To me jazz is still such a surprising expansive field — a huge meadow, in fact — that there are wonderful players I have never heard.
I am trying to make up for these lapses, though.
I confess that the tenor saxophonist Ted Brown, now 82, was only a name on the back of a record cover until he came to sit in on a Joel Press – Michael Kanan quartet gig at the very end of June 2010. I already admired Joel immensely, and I could add Ted to the list of musicians whose playing spoke to me.
Ted came back to play gigs in New York City this month — the first one on Jan. 12, 2011, at the Kitano Hotel, with Michael Kanan, Murray Wall, bass, and Taro Okamoto, drums. I hope to have some performances to share with you from that night.
But the next night (it was still dreadfully cold and snowy) Michael surprised all of us by saying that the quartet was going to be appearing at Sofia’s. I had other non-musical obligations for the evening, which I quickly sloughed off so that I could see this quartet again. And I am delighted that I did so!
Where the Kitano gig was lovely and serene, Sofia’s was much more like a convocation of friends. Not exactly a jam session, but a sweet series of “Come on, join us!” as the evening progressed.
After a first set by the quartet, a number of jazz-pals brought their horns and sat in for a number or two, with fine results. No one tried to outdo anyone, no solos went on for long, but it gave me the feeling that I do not always have in jazz clubs, “This is the way the musicians would be playing if they were alone!” A rare sensation.
I wouldn’t presume to point out highlights from each performance, but I would ask listeners to pay particular attention to Ted’s dry, sometimes hesitant, questioning sound and approach. It isn’t a matter of physical inability: his powers are intact. Rather it is a kind of focused purity, of paring-away the inessentials in the manner of late Lester Young, not running through long-held figures and phrases but choosing the two notes, perfectly placed, that have greater impact. Ted’s spaces and pauses are as beautiful, architecturally, as the notes he plays.
Michael Kanan is, quite simply, a great pianist, someone who nibbles away at the edges of a song — its melody, its harmony, displacing its familiar rhythms, setting up teasing tensions between left and right-hand lines and accents. He reminds me of Jimmy Rowles, in the surprising, sometimes intentionally asymmetrical castles he builds in the music.
Murray Wall is at one with the beat: see him rock with what he plays, bringing enthusiasm and precision to those notes, that pulse. And Taro Okamoto has a ringing sound and great variety, no matter what parts of his drum kit he is experimenting on at that moment.
And the delightful guest stars were up to their level: tenor saxophonist Brad Linde, a husky other-voice responding affectionately to Ted’s lines; the young trumpeter Felix Rossy (he and his father, drummer Jorge, hail from Barcelona) who recalls a young Miles, bassist Stephanie Greig, energizing the band with her rhythmic propulsion; trumpeter Bob Arthurs, cool yet impassioned. And more to come!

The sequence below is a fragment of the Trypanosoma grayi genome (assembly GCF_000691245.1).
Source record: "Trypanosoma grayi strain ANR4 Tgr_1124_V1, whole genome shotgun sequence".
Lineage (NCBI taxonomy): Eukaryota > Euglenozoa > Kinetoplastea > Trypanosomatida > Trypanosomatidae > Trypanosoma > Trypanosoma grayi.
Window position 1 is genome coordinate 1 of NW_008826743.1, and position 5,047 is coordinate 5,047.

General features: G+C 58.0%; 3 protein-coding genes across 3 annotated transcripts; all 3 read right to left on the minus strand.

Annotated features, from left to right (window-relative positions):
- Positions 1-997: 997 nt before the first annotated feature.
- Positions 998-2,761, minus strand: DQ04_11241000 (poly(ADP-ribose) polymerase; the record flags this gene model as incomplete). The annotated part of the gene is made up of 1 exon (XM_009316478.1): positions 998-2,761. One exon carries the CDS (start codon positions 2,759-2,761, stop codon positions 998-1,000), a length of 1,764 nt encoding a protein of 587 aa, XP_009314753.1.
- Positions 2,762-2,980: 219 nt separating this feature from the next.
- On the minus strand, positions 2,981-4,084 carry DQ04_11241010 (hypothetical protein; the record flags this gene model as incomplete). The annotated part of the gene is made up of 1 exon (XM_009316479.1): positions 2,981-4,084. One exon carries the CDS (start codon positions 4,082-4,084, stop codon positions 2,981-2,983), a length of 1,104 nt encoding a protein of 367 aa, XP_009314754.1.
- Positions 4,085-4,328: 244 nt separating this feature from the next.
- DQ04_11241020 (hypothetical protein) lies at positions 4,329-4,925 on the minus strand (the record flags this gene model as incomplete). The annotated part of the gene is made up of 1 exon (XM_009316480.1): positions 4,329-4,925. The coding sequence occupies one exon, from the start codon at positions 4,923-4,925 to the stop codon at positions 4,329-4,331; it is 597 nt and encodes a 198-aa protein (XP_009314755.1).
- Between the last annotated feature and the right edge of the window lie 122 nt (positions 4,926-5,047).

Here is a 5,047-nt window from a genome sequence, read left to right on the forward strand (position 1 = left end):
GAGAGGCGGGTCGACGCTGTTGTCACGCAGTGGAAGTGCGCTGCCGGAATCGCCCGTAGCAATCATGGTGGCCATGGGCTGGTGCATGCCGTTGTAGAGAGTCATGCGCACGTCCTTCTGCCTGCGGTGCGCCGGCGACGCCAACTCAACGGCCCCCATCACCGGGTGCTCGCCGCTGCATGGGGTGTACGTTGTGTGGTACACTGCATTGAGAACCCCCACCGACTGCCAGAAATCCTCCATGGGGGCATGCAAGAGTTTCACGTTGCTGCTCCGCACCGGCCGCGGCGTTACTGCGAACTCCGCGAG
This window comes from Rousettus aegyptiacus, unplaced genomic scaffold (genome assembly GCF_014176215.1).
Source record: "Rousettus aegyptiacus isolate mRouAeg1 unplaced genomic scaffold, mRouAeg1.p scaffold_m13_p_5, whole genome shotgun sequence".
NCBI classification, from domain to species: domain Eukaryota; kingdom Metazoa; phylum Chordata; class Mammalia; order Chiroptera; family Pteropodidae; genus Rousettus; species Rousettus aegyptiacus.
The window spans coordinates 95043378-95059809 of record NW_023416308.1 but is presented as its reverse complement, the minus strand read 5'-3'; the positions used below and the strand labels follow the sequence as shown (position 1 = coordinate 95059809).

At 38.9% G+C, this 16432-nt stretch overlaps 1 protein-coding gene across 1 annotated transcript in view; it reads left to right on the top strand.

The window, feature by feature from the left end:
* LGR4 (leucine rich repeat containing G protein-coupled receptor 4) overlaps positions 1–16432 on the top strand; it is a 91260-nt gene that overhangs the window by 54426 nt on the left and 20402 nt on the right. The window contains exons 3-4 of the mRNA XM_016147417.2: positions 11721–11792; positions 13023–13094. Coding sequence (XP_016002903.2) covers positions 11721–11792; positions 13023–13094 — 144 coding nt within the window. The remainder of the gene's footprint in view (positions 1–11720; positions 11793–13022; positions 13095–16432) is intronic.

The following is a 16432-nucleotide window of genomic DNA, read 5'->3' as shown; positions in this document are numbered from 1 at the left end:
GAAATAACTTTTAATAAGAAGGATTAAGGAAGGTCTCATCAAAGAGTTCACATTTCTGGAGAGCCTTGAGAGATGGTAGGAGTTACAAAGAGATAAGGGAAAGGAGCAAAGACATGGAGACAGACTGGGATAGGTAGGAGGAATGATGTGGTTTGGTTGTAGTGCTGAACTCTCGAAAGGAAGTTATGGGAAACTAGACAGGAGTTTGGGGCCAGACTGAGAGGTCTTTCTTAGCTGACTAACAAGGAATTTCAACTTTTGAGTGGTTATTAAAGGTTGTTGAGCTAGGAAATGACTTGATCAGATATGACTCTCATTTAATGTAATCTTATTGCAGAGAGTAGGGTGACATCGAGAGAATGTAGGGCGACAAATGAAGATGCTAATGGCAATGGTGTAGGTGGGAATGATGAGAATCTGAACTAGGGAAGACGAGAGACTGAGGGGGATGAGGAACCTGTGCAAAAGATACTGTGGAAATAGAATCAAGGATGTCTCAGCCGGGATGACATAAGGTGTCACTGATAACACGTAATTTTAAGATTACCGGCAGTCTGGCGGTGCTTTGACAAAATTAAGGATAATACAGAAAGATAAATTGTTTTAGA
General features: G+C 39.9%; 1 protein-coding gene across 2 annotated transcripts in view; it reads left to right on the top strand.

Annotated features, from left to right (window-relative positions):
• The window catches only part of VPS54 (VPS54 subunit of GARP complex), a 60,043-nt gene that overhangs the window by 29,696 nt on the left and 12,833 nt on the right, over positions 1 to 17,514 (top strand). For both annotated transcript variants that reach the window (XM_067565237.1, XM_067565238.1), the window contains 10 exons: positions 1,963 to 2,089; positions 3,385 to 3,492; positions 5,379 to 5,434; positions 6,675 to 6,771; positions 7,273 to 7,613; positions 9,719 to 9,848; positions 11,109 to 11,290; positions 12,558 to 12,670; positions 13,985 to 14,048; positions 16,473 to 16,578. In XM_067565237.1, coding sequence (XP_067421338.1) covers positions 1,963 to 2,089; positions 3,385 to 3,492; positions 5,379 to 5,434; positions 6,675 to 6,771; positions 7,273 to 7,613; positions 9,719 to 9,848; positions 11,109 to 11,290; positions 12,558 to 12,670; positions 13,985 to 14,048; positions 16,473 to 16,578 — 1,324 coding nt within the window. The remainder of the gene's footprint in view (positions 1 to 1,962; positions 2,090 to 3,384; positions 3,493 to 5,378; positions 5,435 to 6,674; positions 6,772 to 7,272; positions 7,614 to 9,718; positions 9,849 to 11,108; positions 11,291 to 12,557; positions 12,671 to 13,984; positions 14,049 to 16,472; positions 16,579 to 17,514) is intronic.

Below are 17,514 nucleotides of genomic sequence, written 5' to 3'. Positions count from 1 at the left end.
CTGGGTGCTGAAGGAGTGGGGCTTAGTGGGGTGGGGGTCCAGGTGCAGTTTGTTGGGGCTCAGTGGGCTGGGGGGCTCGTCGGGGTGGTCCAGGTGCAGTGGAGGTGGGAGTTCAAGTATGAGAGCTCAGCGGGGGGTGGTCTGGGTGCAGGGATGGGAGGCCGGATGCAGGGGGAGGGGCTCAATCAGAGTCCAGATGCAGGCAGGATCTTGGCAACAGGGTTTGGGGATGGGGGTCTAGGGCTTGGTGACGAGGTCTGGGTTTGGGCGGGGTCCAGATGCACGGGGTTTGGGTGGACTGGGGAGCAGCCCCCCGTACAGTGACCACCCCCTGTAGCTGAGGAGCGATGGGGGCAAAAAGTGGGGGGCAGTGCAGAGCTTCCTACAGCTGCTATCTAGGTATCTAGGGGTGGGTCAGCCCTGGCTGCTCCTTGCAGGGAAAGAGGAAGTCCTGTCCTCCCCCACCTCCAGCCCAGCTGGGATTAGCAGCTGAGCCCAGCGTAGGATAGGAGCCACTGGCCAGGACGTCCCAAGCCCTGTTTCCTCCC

The quartet began the evening with an easy melodic choice — Gershwin’s SOMEBODY LOVES ME taken at a fast clip:
SWEET AND LOVELY, its harmonies more complex, brought out the inherent striving lyricism not only in Ted but in the other players:
Michael suggested to Ted that they do the latter’s line SMOG EYES (a play on STAR EYES and Ted’s comment on the climatological burdens of Los Angeles, where he had moved from New York City — and an improvisation on the chord changes of THERE WILL NEVER BE ANOTHER YOU):
Then Felix Rossy, tentative in posture but not approach, joined in. Felix has his back to the camera, but his sound — reminiscent of Tony Fruscella — comes through! His father told me that Felix was 16 (he’ll be 17 on April Fool’s Day) and when I said to Jorge, “You did a good job!” Jorge grinned and blushed but said, “Thank you, but he did it himself,” which is a lovely compliment to them both. The quintet embarked on a long exploration of ALL THE THINGS YOU ARE:
Someone suggested LESTER LEAPS IN (the spirit of Pres is never far when Ted is playing) but Michael wanted to make the tempo much less frenetic than it might have been, calling this version LESTER REASONABLY STROLLS IN, with Murray giving his bass over to Stephanie, who plays jauntily:
At Brad Linde’s telephonic urging, a true star walked in — raincoat tightly belted around him, his hair in a near crew-cut, said hello, made himself comfortable at the bar, ordered a Corona, and listened intently. It was Lee Konitz, whose presence you must imagine through the next performances. With his august (perhaps austere) presence, the second set ended with RELAXIN’ AT CAMARILLO, the Bird blues, with Felix sitting out, Stephanie remaining:
After a break, Brad Linde joined the quartet for a splendidly evocative YOU STEPPED OUT OF A DREAM — the two tenors graciously making way for one another, their sounds distinct but never clashing:
And the momentum of that DREAM carried them through an equally leisurely investigation of I’LL REMEMBER APRIL:
Then Bob Arthurs took Brad’s place for the Lennie Tristano 317 EAST 32nd STREET (Tristano’s address at the time), an improvisation on OUT OF NOWHERE:
Six more lengthy performances remain in this most fulfilling evening. Join me for Part Two!